Connected on 2010-10-14 10:00:00
from Skokie, IL, US
- 8:47 am
- Bugscope TeamGood morning!
- Bugscope Teamwe will start setup in a few minutes
- 8:53 am
- Bugscope Teamsample is in the chamber and pumping down
- 9:04 am
- Bugscope Teamgrappling hook!
- 9:12 am
- 9:18 am
- 9:25 am
- 9:31 am
- 9:37 am
- 9:42 am
- 9:48 am
- Bugscope TeamWe are ready to roll!
- 9:56 am
- Bugscope TeamGood morning!
- Bugscope TeamWelcome to Bugscope!
- Bugscope Teamyou should have control I think
- Bugscope Teamand please let us know if you have any problems
- 10:03 am
- Bugscope Teamhello Mrs D!
- 10:10 am
- Bugscope TeamHello!
- TeacherGot it!
- TeacherWe'll start at the top.
- Bugscope TeamCool!
- Bugscope TeamThis is the fly haltere
- TeacherWhat is the haltere?
- Bugscope Teamit's deflated; normally the thing in the foreground would be like a ball
- TeacherWhat does it do?
- Bugscope Teamhalteres are what flies (Diptera -- 'two wings') use to balance the motion of the wings in flight
- Bugscope Teamthey beat opposite the beat of the wings and help balance the fly in the air
- Bugscope Teamyou could compare them to the wasp wings, of which there are four
- Bugscope Teamthis is the shaft of the haltere
- Bugscope Teamyou can click with your mouse within the viewing screen and the microscope will move (center itself) to that place
- Bugscope Teamlooks good -- you are taking the mag down, and we can see the fly's abdomen as well as the wing on the right there
- Bugscope Teamand some of the legs to the left
- 10:15 am
- Bugscope Teamthe legs are attached to the thorax, not the abdomen, so we are actually looking at the thorax in the top half of the present view of the fly
- Bugscope Teamso if you wanted to drive to the head, you could click in the upper left of the screen, and the 'scope should recenter itself in that direction
- TeacherAny chance we have the head?
Bugscope Teamyou bet!
- Bugscope Teamcloser...
- Bugscope Teamthere it is!
- Bugscope Teamyou can see the sort of teardrop shape of the compound eye on the right, there
- Bugscope Teamthere is a spiracle where we would expect the 'shoulder' to be; that is what insects use to breathe
- Bugscope Teamthis is the side of the face, and to the left we see some mouthparts
- TeacherThank you! The children think this is awesome!
Bugscope Teamtotally cool!
- Bugscope Teamyou can see lots of tiny hairs, which are called 'setae,' pronounced see-tee
- Bugscope Teaminsects and other similar arthropods have exoskeletons, meaning that they have their 'bones' on the outside of the body, kind of like if we were wearing a suit of armor
- 10:21 am
- Bugscope Teamand if you had a suit of armor, your skin would not be able to sense anything touching it
- Bugscope Teamso insects have a kind of suit of armor, and the setae stick through and function like little feelers that give them information about their surroundings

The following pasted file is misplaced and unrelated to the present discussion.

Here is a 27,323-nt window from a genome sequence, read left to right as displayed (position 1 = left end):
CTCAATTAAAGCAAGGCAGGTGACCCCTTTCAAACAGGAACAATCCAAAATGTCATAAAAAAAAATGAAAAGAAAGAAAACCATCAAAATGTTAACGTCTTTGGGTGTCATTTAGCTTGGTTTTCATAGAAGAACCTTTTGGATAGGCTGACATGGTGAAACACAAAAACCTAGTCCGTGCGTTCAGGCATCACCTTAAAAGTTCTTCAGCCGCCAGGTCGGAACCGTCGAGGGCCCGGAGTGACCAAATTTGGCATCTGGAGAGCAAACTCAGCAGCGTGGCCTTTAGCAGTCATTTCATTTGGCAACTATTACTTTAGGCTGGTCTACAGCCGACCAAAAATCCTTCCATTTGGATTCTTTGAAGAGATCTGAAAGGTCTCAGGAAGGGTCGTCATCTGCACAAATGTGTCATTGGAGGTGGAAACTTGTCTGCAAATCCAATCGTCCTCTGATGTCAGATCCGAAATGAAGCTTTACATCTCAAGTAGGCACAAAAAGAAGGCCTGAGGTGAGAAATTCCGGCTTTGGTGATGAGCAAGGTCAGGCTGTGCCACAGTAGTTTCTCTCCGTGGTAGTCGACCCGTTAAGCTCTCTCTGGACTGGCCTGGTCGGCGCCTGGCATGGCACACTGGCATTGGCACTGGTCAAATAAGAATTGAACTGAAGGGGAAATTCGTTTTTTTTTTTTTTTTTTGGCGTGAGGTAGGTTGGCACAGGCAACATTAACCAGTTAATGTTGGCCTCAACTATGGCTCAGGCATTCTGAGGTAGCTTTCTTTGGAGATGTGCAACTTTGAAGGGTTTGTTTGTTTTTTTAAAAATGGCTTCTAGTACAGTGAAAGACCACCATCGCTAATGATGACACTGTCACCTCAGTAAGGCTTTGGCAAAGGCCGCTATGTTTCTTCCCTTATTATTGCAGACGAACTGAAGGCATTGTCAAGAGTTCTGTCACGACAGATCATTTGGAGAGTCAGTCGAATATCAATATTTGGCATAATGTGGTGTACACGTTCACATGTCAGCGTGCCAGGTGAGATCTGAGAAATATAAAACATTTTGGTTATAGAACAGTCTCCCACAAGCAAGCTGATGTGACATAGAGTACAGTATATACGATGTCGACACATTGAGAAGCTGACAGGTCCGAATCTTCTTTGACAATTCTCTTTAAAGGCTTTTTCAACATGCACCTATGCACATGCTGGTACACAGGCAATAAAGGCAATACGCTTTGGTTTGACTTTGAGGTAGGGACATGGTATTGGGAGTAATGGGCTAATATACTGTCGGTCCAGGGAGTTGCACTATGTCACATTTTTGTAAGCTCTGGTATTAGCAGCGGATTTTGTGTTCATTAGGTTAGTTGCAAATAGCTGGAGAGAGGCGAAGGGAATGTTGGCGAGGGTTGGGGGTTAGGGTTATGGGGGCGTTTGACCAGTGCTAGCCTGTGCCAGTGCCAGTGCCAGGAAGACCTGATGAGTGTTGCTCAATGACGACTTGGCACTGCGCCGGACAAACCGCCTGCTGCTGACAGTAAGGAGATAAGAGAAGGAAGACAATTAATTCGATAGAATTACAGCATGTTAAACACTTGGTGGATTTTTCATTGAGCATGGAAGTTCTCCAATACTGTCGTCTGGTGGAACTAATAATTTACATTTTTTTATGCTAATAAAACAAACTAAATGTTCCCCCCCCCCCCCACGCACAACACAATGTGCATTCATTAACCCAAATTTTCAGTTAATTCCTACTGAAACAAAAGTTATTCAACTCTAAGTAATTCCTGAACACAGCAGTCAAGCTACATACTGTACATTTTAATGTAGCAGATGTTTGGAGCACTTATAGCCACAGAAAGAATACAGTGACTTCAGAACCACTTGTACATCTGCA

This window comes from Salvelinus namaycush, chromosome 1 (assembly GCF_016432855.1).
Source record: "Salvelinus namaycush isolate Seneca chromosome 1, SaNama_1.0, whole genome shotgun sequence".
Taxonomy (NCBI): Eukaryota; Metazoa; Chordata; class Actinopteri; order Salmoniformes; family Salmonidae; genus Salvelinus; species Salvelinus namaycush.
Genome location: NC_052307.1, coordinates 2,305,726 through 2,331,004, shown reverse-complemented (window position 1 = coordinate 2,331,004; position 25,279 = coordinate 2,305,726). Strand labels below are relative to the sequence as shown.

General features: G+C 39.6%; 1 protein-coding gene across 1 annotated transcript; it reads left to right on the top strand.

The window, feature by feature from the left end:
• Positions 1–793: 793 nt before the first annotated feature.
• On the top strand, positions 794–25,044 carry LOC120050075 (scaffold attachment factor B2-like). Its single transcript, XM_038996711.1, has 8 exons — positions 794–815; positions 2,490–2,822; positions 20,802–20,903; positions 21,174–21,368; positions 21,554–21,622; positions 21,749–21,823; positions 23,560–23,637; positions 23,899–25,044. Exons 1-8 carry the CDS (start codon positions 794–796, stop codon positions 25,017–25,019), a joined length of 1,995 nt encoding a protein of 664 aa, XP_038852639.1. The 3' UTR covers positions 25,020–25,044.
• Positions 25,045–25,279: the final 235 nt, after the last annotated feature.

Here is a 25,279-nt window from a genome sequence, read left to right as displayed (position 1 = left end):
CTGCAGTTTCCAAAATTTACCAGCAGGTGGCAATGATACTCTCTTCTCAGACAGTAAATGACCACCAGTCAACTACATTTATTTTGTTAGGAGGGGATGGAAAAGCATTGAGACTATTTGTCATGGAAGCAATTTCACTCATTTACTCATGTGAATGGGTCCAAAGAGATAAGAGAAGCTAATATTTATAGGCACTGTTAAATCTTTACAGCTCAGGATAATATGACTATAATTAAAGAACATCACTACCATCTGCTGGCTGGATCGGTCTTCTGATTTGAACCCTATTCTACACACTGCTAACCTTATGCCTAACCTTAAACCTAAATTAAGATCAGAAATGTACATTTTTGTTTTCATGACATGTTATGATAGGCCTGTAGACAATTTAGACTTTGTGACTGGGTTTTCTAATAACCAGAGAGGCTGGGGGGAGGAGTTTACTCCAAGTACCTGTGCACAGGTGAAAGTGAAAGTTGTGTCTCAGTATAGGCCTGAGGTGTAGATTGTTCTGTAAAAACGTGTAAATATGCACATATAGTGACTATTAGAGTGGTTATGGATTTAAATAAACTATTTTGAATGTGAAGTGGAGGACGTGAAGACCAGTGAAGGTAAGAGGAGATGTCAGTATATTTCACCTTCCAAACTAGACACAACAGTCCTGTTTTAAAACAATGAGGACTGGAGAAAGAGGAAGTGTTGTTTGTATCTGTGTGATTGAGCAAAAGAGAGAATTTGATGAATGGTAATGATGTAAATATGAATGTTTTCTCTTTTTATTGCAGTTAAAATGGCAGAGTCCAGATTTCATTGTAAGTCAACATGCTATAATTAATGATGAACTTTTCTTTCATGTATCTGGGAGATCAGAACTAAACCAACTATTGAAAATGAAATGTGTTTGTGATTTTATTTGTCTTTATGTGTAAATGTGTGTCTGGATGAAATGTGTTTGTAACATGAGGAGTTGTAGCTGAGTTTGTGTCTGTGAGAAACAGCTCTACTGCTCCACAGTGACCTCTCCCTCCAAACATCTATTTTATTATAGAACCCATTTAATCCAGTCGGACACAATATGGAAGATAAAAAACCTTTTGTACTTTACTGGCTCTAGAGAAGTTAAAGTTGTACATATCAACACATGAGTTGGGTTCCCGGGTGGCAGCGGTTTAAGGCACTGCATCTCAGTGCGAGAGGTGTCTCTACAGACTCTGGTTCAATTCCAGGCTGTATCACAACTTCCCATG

- Bugscope Teamsee the antenna, and the compound eye?
- Bugscope Teamand to the right, we see the mandibles -- the ant's jaws
- Bugscope Teaminsect jaws open left and right, not like ours, and they are often like little gates
- TeacherSammy wants to know how long does it take a queen ant to grow wings?
- Bugscope Teamonce an insect is an adult, if it is going to have wings, it has them at that time, and then it does not grow anymore
- Bugscope Teamalmost all ants are females, and the few males you see have wings
- 10:26 am
- Bugscope Teamhere we can see the eye, with all of its tiny facets, called ommatidia, to the far upper left
- Bugscope Teamants respond to chemical signals, like smells, and those smells give them information about what to do when
- TeacherJonny want to know what happens if the queen ant gets smushed, who takes care of the rest of the ants?
Bugscope Teamsometimes that is a big problem, really, but usually there is another ant that will become a queen
Bugscope TeamAll ants share the same genetic code, even though the different types: worker, queen, and soldier can look very different. Which type they become just depends on environmental factors they're subjected to once they're born. I believe that if the ants need a new queen, what they do is simply groom one of the new larva to become a queen
- TeacherTechnical question . . . Befcky wants to know how the microscope makes these pictures bigger and smaller?
Bugscope Teamit's kind of cool, good question, Becky! what happens to make the images/pictures bigger or smaller is that if the electron beam is focussed on a small place the image that comes back is magnified, and if if is focussed on a large place the image we see is of the large place, and lower magnification
- 10:31 am
- TeacherHow long does it take an ant to hatch and grow into an adult?
Bugscope Teama few weeks, I think. it varies, of course. ants may grow to be soldiers, very large, or they may be workers, which are generally smaller
- TeacherAriel wants to know what is the fastest bug that crawls? or flies?
Bugscope TeamI don't know what crawls fastest, but the dragonfly is usually said to be the fastest flying insect
- TeacherAlso, some children want to know what is the oldest bug?
Bugscope Teamsome insects that live in the Tropics can grow and grow; but think about the 17-year locusts -- they live for a long time as larvae until they pop up out of the ground. so at least 17 years
- Bugscope TeamI read online that a queen ant was known to live for 25 years. Wow, that is a lot of eggs.
- TeacherWhat bug has been on earth the longest?
Bugscope Teamyou know it might be the dragonfly, I'm not sure
- 10:37 am
- Bugscope Teammayflies and stoneflies are old species as well
- TeacherHow many eggs does a queen ant lay/
Bugscope Teamthey will lay eggs continuously, so thousands and thousands are possible